defcon

Adversarial Fashion: clothes designed to confuse license-plate readers

Adversarial Fashions have a line of clothes (jackets, tees, hoodies, dresses, skirts, etc) designed to confound automated license-plate readers; one line is tiled with fake license plates that spell out the Fourth Amendment (!); the designers presented at Defcon this year. (via JWZ) Read the rest

Security researcher cracks high-security lock used for ATMs, Air Force One, military bases

At this year's Defcon Lock Picking Village, Ioactive's Mike Davis will present a method for cracking high-security locks made by Dormakaba Holding, a Swiss company. The locks are used in very high-stake applications, from security ATMs to Air Force One, as well as guarding classified and sensitive materials on US military bases. Read the rest

Malware-packing Chinese lady who hacked her way into Trump's Florida Mar-a-Lago now faces federal charges

Yujing Zhang hacked her way into Donald Trump's private Florida club Mar-A-Lago with social engineering skills any self-respecting DEFCON or HOPE attendee would recognize. Read the rest

What ephemeral messaging is good for

A few years ago, a friend of mine, Nico Sell (who runs the Defcon kids' programming track r00tz) asked me to join the advisory board for her startup, Wickr, which does "ephemeral messaging," a subject that is greatly in the news with Facebook's recent announcement of a new kind of "ephemeral messaging" option. Read the rest

Ebay is full of used voting machines full of real electoral data and riddled with security defects

Back in 2012, Symantec researcher Bryan Varner bought some used US voting machines on Ebay and found them to be incredibly insecure and full of real, sensitive election data; in 2016, he did it again and things were even worse. Read the rest

MC Frontalot's new album: OG nerdcore looks in horror and asks "What hath we wrought?"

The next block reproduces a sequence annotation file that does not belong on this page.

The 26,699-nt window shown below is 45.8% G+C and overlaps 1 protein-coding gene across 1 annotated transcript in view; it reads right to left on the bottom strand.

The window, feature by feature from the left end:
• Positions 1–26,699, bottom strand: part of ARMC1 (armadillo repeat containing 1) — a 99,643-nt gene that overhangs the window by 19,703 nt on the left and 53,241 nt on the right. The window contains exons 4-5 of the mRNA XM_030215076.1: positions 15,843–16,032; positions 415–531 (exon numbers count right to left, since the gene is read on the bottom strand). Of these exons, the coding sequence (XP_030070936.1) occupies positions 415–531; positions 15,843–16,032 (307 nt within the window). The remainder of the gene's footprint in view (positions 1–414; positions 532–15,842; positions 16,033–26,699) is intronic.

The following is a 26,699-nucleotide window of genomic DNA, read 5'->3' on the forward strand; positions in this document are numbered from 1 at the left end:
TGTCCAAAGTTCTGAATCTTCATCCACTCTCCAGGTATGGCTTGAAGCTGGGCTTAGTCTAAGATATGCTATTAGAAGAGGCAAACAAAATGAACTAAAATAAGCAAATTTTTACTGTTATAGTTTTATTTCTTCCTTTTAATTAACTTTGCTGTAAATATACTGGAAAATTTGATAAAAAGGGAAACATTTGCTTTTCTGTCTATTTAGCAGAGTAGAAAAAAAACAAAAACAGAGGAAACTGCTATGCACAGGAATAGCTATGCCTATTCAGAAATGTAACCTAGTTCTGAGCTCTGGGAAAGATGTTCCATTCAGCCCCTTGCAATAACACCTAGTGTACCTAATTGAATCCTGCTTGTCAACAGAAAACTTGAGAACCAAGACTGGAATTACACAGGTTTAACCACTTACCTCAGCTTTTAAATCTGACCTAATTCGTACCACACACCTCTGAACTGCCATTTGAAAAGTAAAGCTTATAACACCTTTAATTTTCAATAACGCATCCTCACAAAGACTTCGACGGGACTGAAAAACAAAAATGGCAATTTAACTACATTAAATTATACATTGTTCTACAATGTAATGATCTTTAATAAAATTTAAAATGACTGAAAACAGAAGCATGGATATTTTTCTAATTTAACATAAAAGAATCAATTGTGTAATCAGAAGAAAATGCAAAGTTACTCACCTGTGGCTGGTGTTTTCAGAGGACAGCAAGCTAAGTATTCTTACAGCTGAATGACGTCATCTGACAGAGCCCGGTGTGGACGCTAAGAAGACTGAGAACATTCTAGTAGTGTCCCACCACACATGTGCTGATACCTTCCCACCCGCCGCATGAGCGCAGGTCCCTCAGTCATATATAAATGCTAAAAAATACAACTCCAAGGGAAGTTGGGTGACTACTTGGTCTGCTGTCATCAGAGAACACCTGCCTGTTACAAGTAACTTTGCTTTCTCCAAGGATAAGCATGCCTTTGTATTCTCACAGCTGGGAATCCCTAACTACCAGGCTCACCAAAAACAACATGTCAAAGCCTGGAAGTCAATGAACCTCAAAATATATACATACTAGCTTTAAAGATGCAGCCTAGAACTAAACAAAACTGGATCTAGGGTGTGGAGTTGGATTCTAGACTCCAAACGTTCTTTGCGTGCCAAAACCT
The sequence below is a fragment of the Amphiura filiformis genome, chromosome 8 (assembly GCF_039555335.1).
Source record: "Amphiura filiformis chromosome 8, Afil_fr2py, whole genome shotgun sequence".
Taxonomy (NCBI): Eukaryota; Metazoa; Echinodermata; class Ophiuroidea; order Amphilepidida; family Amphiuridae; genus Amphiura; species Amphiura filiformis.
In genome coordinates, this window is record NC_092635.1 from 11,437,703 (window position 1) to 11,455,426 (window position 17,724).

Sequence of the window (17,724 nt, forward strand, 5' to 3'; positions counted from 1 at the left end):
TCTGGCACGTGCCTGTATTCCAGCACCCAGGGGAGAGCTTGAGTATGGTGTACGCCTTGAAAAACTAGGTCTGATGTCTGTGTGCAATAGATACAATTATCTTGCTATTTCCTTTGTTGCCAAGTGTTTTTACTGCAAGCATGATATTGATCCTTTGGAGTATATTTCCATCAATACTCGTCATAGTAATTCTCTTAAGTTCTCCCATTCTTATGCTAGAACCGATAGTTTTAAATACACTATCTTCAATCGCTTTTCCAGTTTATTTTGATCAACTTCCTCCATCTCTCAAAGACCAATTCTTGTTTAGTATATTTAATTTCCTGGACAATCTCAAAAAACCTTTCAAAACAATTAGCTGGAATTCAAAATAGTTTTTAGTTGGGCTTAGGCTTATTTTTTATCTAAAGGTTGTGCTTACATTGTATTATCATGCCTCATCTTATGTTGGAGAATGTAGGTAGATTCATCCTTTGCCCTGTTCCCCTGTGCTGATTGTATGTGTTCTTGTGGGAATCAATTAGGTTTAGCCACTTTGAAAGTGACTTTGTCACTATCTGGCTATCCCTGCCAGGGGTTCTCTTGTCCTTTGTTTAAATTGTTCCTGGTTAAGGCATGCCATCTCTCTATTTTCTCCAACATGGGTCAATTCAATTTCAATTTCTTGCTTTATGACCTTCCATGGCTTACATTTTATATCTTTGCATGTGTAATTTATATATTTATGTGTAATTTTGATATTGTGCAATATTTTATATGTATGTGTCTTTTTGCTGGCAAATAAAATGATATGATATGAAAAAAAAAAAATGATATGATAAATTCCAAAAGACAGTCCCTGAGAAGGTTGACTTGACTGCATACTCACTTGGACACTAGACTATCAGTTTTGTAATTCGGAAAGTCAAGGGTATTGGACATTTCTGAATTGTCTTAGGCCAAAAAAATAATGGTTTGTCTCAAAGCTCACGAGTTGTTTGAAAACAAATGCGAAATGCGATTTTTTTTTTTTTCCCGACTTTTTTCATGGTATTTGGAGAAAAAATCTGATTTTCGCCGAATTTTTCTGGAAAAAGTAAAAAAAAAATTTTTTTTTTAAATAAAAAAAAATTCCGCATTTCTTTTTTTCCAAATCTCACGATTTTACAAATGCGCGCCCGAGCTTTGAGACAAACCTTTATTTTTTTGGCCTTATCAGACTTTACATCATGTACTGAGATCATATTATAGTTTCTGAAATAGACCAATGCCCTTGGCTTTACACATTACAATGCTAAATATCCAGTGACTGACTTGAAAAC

MC Frontalot (previously) is one of the OGs of nerdcore hiphop, bringing out huge crowds of fans for his music all over the world (I once caught him doing a show in North London at which a young man showed up in full Frontalot cosplay; I've also seen him perform for packed houses at Defcon). Read the rest

Defcon Voting Village report shows that hacking voting machines takes less time than voting

Every year, security researchers gather at Defcon's Voting Village to probe voting machines and report on the longstanding, systematic security problems with them, in order to give secure voting advocates the ammunition they need to convince Congress and local officials to take action into improve America's voting security. Read the rest

Join me and the Electronic Frontier Foundation today for a Reddit AMA about how copyright law can censor security research

Have you ever wanted to talk with the Electronic Frontier Foundation about the risks of talking in public about security issues, especially in connected Internet of Things devices? Today, you'll get your chance. Read the rest

Truthful security disclosures should always be legal. Period.

After a week of blockbuster security revelations from Defcon it's important to take a step back and address the ongoing battle by companies to seize a veto over who can reveal defects in their products. Read the rest

Insecure medical equipment protocols let attackers spoof diagnostic information

Douglas McKee of McAffee presented his research into the security of medical diagnostic equipment at last week's Defcon conference in Las Vegas. Read the rest

Predatory journals aren't just a scam: they're also how quacks and corporate shills sciencewash their bullshit

Inside the Fake Science Factory (German/English subtitles) documents Svea Eckert and team's years of investigation into predatory journals and the criminals behind them. Read the rest